Results for "Curiosity"

Curiosity’s latest Mars find: “biologically useful” nitrogen

Curiosity’s latest Mars find: “biologically useful” nitrogen

Despite the recent resurfaced scandal surrounding Mars One, it's business as usual for those working on the real and present-day Mars. That doesn't mean, however, that NASA's scientists don't have anything just as spectacular but even more scientifically sound. From the results gathered by Curiosity Rover's "Sample Analysis at Mars" equipment, or SAM, researchers discovered the presence of nitrogen, quite a lot of them. While this alone might be boring, it's the nature of those nitrogen molecules that are more interesting. These particular molecules are a type of nitrogen that could have very well been useful to organic life.

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Curiosity spitting odd findings after Mars dust feast

Curiosity spitting odd findings after Mars dust feast

NASA's Curiosity rover has been busy with its drill again, and analysis of the second sample of Martian rock is already turning up some unexpected conditions back when the red planet supported liquid water. Curiosity put its low-percussion-level drill into play for the first time last week, carving a chunk out of a site known as "Mojave 2" at the base of Mount Sharp, and feeding it in powder form into its Chemistry and Mineralogy (CheMin) instrument. Turns out, even though the analysis isn't finished yet, there are already signs of a surprising amount of jarosite, to a degree that suggests Mars was - at least in parts - a whole lot more acidic than predicted by earlier testing.

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Curiosity Rover discovers ancient Martian organic molecules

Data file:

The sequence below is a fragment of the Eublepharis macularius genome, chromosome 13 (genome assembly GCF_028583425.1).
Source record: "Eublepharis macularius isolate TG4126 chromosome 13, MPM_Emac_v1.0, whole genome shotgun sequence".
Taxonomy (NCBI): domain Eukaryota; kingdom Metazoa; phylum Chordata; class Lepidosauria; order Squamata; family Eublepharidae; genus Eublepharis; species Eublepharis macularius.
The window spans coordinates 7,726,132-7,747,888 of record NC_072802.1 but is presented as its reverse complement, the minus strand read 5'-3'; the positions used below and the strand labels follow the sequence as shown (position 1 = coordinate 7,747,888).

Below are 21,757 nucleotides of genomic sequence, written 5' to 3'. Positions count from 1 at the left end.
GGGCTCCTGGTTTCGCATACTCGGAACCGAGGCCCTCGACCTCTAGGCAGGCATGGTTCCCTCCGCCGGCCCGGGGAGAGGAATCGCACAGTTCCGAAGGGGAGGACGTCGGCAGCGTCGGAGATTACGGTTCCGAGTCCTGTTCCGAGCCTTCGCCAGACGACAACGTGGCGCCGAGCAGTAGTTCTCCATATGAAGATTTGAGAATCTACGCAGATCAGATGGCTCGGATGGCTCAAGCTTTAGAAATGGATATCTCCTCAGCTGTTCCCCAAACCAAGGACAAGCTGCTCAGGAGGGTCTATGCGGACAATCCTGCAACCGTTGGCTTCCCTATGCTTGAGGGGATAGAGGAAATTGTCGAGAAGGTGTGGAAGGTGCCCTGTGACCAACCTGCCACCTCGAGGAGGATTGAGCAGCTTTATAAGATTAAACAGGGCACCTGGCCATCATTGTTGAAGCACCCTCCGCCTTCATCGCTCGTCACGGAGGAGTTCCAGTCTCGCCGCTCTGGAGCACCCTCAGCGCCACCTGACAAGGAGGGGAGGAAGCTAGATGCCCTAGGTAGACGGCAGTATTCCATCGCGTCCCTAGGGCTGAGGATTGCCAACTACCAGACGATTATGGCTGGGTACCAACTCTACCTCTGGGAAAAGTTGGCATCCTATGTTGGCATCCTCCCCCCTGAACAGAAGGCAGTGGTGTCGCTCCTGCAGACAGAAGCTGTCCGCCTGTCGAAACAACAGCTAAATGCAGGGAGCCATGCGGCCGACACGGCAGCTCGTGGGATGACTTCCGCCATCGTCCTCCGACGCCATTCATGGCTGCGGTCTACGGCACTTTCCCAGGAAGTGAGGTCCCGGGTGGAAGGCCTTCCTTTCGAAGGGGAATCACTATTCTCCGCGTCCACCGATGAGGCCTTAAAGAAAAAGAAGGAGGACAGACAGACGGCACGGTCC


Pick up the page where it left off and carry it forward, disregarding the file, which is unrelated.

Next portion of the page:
Curiosity Rover discovers ancient Martian organic molecules

NASA has just reached another breakthrough in its exploration of Mars' landscape and history. Barely two weeks after revealing their findings and theories about the Gale Crater, the scientists are now announcing that the Mars Rover has found two things: a tenfold spike in methane gas as well as organic molecules in rock-powder drilled by the robot. These two organic materials could help in learning more about Mars and its history as well as helping predict its viability as a habitat in the future.

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Curiosity Rover set to drill into Windjana sandstone on Mars

Curiosity Rover set to drill into Windjana sandstone on Mars

NASA has been drilling into the surface of Mars using tools on the Curiously Rover for a long time now. The goal is to determine the composition of rocks on the planet and to help determine if any water exists or existed on the planet while ultimately looking for signs of life on the red planet. So far, Curiosity has drilled into two other rocks and both of them have been mudstone.

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Life on Mars: Curiosity sends back first rock datings

Life on Mars: Curiosity sends back first rock datings

This week the NASA folks behind the Curiosity Mars rover mission have published a set of papers which suggest that they're closer than ever to finding habitable environments on the planet. These findings are pre-emptive in finding actual organic materials, and show how life could maybe, possibly have existed on Mars at one time. Basically the scientists on this project have said they're confident that there's a possibility of life at this point without literally saying they've found that life outright.

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